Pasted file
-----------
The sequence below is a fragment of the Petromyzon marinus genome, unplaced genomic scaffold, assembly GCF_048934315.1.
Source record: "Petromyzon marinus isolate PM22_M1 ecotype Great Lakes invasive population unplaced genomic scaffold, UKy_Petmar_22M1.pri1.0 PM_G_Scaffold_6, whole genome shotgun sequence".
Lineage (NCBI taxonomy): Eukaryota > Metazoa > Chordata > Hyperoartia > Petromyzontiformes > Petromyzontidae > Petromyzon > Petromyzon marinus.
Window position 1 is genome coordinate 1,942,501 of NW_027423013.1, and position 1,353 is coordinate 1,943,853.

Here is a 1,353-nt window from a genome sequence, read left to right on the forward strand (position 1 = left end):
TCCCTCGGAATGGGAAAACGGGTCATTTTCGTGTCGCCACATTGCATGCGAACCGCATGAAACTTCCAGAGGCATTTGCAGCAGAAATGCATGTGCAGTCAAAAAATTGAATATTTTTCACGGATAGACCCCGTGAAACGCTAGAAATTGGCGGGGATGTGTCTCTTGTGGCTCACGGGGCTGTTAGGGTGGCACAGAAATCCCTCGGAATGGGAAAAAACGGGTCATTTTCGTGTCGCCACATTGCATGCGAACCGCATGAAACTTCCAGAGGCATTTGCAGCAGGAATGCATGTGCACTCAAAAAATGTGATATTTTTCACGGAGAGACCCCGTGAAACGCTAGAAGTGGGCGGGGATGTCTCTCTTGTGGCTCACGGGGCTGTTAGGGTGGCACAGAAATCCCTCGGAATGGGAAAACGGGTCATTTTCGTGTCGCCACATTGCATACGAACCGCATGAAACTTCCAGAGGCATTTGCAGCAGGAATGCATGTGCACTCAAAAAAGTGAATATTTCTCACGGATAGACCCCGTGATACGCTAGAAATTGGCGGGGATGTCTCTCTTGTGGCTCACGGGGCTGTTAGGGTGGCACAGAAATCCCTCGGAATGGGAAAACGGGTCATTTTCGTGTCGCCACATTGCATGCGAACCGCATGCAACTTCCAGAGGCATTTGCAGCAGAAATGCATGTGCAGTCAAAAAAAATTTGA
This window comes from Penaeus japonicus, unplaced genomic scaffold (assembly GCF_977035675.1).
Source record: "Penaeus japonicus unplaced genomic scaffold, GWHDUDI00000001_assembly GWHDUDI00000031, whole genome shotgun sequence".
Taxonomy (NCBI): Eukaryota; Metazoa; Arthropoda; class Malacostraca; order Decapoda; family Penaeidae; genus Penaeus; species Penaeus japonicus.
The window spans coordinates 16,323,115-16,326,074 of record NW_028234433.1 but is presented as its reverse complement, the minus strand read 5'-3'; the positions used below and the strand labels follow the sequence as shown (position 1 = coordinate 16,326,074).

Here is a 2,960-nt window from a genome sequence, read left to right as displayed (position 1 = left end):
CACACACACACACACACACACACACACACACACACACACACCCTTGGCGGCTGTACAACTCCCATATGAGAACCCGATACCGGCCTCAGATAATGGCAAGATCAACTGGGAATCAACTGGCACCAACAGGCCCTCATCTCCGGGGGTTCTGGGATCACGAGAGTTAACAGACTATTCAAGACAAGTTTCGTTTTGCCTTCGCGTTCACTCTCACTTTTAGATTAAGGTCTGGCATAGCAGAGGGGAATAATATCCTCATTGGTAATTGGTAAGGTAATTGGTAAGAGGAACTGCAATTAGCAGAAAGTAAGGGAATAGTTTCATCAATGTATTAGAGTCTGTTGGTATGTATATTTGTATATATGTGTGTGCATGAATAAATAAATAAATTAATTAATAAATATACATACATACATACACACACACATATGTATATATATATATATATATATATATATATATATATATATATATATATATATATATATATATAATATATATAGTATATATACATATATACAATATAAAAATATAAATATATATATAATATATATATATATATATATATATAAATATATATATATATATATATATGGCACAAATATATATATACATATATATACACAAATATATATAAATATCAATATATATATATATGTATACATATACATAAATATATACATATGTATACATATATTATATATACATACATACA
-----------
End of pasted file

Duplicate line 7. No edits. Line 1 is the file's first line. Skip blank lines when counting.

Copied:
This window comes from Penaeus japonicus, unplaced genomic scaffold (assembly GCF_977035675.1).